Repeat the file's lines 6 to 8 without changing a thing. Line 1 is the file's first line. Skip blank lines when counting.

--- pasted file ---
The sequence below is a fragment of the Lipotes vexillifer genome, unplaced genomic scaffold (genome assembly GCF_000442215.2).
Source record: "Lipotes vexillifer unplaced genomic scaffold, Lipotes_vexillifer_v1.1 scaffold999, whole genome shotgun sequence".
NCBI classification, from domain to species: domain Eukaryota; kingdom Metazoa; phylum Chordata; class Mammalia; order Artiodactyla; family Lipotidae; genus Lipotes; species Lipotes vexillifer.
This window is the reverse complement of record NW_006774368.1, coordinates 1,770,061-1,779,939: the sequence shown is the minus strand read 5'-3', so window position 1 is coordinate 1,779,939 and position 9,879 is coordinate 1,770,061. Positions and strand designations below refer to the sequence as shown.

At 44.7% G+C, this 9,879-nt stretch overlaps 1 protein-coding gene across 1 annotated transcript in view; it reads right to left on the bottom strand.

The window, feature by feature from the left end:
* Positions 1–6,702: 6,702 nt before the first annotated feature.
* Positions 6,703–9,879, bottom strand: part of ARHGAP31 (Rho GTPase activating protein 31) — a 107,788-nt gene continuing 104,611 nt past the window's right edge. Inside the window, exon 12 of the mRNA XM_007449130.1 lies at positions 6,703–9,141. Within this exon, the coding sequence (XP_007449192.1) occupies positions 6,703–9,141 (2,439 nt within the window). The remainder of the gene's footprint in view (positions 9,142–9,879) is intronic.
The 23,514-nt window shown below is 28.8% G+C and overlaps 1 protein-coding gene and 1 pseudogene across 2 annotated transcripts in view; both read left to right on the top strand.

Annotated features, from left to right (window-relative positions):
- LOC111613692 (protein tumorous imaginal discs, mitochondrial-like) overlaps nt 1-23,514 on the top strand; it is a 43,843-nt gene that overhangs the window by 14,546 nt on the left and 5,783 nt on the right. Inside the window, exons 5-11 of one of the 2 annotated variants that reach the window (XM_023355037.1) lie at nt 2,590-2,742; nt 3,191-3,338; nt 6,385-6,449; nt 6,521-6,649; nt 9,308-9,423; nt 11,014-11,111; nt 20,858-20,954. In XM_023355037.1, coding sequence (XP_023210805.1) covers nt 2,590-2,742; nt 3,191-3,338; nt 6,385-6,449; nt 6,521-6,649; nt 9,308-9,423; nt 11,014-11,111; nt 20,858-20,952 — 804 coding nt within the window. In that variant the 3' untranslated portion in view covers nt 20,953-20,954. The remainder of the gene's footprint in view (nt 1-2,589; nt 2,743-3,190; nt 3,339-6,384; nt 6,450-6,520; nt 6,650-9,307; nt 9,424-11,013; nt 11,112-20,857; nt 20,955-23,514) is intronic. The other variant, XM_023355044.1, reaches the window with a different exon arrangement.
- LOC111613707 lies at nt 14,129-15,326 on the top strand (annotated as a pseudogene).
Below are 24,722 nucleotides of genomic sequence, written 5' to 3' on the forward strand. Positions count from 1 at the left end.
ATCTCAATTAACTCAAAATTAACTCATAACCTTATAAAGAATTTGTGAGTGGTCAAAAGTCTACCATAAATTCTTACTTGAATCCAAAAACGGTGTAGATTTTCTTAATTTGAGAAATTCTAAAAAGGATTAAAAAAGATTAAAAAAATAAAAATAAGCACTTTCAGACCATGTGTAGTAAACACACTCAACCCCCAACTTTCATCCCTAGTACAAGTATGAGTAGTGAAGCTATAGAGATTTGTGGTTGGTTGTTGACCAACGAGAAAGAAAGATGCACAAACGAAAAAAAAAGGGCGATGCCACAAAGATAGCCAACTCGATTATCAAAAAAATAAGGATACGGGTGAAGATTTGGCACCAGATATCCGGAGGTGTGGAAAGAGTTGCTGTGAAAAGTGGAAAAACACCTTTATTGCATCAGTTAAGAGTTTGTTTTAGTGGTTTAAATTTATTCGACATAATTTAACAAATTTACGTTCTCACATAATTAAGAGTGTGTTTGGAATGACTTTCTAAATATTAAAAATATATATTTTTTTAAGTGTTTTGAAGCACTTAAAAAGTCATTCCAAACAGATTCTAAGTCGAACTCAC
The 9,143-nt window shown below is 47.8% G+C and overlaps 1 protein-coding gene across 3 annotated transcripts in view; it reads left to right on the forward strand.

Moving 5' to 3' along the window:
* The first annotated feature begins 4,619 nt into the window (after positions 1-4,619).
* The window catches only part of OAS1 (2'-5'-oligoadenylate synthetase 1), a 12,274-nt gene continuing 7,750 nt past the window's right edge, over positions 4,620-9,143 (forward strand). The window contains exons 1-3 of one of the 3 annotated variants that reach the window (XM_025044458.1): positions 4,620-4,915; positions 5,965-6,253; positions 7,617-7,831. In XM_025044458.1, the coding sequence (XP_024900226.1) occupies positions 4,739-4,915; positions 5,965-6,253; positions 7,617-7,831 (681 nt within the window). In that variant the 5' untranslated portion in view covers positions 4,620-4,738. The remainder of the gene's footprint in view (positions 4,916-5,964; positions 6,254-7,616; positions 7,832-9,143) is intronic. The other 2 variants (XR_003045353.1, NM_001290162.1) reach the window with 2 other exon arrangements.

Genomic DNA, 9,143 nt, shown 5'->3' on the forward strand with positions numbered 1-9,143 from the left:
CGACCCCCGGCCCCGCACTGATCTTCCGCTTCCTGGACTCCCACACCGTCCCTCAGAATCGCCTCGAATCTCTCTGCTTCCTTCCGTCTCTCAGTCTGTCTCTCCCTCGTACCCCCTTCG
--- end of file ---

The window, feature by feature from the left end:
* Positions 1–6,702: 6,702 nt before the first annotated feature.
* Positions 6,703–9,879, bottom strand: part of ARHGAP31 (Rho GTPase activating protein 31) — a 107,788-nt gene continuing 104,611 nt past the window's right edge. Inside the window, exon 12 of the mRNA XM_007449130.1 lies at positions 6,703–9,141. Within this exon, the coding sequence (XP_007449192.1) occupies positions 6,703–9,141 (2,439 nt within the window). The remainder of the gene's footprint in view (positions 9,142–9,879) is intronic.